Art

Mother Earth and Her Daughter Meet in a Mural by Jess X. Snow

December 20, 2017

Laura Staugaitis

A new mural in Philadelphia by Jess X. Snow depicts two abstracted female figures, one young, and one old, both formed of rippling branches, leaves, flowers, and birds in flight. Entitled “A Daughter Migrates Toward The Mother Earth,” the mural was created with the support of public art nonprofit Mural Arts Philadelphia.

In addition to mural-making, Snow is also a poet, filmmaker, and educator. Snow describes her multi-disciplinary work as exploring “survival, joy, and our relationship to the Earth by amplifying the voices of those who refuse to be defined by borders, heteronormativity, gender, color, legislation and time.” You can follow her work and travels on Instagram and Twitter. Snow also designed a screen print with similar imagery available through Justseeds.

 

 



Art

Intimately Cupped Hands Cast Inside Clay Bricks by Dan Stockholm

December 20, 2017

Kate Sierzputowski

By Hand is one of several pieces by Dan Stockholm that explores the process of making an object by capturing its performative actions within the work. For this particular installation Stockholm placed negative plaster casts of his cupped hands into a series of red clay bricks that vary in how much they reveal. Some objects showcase both hands, while others only hint to a sliver of a finger or palm.

The positions of the cupped hands mimic gestures Stockholm made during a 2013 performance in which he touched every inch of his father’s house after his death. The intimate moments now embody their own structure, the abstract shape of his father’s home reincarnated through gesture.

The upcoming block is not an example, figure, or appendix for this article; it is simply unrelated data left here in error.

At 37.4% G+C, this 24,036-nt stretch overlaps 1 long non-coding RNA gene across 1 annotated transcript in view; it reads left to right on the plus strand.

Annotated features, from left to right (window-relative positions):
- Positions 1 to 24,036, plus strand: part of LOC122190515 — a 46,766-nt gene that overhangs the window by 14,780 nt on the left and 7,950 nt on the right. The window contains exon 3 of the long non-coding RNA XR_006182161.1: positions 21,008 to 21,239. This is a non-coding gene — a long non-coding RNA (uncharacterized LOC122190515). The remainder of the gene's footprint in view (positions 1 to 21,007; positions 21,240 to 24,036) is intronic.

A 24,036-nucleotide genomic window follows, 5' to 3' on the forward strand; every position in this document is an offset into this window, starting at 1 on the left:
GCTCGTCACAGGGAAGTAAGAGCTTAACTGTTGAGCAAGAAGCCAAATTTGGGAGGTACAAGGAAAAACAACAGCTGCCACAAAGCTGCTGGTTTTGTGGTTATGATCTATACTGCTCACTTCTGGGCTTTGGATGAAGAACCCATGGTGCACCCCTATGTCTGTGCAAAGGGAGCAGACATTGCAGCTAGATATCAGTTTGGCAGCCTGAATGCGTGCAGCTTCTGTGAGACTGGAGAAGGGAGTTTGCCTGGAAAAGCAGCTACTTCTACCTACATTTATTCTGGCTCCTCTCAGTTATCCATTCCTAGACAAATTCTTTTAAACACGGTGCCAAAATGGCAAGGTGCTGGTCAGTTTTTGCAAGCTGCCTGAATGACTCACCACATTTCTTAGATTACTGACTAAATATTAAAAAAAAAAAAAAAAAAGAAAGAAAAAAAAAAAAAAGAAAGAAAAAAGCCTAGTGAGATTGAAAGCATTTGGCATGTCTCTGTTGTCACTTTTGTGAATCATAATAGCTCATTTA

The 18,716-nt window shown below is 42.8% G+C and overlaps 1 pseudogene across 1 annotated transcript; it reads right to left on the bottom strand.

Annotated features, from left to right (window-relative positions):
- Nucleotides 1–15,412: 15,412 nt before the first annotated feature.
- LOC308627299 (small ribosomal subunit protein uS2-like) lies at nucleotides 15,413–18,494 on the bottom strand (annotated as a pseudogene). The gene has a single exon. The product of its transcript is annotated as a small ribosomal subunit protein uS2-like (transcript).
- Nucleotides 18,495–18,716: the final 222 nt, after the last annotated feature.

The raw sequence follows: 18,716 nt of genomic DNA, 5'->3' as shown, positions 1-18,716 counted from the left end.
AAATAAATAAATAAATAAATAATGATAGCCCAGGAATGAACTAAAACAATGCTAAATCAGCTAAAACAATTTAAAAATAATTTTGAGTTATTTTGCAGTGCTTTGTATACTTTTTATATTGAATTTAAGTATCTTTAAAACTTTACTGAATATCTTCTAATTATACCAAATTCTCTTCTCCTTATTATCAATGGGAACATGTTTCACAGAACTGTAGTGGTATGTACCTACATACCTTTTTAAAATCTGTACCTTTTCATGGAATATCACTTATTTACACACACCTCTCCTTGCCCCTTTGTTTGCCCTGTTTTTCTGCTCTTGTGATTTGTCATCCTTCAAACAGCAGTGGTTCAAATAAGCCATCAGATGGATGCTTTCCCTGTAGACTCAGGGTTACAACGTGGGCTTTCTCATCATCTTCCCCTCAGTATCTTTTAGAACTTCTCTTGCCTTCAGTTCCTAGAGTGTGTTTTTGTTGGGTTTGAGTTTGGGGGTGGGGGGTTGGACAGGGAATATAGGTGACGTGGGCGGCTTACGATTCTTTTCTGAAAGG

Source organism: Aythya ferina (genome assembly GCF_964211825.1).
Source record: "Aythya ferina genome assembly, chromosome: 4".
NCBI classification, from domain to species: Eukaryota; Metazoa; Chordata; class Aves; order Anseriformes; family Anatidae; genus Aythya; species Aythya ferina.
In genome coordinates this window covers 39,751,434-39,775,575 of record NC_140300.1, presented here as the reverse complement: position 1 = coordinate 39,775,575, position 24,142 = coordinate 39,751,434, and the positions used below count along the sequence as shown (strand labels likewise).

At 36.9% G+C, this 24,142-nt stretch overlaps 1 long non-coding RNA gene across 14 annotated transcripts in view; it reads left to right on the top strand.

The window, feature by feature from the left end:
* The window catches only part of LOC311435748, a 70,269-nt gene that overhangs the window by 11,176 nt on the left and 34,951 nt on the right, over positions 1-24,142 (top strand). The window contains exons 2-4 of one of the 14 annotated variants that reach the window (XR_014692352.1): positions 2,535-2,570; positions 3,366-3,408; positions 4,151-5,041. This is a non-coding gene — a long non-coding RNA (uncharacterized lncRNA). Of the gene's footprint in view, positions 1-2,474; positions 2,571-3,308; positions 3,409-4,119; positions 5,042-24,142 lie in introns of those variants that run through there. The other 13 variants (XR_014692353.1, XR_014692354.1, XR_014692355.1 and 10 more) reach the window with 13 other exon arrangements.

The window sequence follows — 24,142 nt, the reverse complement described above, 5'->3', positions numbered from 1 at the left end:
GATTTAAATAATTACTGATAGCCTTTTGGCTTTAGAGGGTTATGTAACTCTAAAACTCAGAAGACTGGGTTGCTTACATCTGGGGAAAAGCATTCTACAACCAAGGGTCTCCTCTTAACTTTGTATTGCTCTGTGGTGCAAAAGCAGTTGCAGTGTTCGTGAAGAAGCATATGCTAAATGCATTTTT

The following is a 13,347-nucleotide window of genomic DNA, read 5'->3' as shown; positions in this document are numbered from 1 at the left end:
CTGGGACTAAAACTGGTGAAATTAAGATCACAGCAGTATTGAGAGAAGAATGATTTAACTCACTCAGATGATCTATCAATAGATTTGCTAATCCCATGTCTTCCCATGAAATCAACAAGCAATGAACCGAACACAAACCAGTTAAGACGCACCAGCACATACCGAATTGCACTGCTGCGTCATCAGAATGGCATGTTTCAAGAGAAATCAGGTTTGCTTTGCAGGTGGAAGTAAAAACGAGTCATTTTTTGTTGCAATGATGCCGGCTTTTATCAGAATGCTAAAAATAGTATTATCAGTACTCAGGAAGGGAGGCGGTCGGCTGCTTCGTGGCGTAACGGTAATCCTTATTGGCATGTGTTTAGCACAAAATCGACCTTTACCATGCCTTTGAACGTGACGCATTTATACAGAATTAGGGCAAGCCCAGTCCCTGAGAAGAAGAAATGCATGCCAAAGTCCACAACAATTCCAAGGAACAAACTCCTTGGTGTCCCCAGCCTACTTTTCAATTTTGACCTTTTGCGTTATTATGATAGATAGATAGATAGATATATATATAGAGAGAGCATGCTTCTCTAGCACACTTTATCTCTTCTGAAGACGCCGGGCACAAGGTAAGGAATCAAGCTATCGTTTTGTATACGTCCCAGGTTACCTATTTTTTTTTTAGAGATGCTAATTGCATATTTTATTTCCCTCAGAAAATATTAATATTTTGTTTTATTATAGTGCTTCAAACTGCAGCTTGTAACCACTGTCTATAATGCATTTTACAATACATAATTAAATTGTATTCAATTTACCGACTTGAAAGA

The work was exhibited at Künstlerhaus Bethanien last spring for his solo exhibition HOUSE. You can view more of Stockholm’s sculptural works on his website.

 

 



Art Craft Food

Japanese Tip: An Exhibition of 8,000 Chopstick Sleeve Sculptures Left Behind at Restaurants

December 19, 2017

Johnny Strategy

Yuki Tatsumi was working as a waiter in a restaurant when one day, as he was cleaning up a table, he noticed that a customer had intricately folded up the paper chopstick sleeve and left it behind. Japan doesn’t have a culture of tipping but Tatsumi imagined that this was a discreet, subconscious method of showing appreciation. He began paying attention and sure enough noticed that other customers were doing the same thing. Tatsumi began collecting these “tips” which eventually led to his art project: Japanese Tip.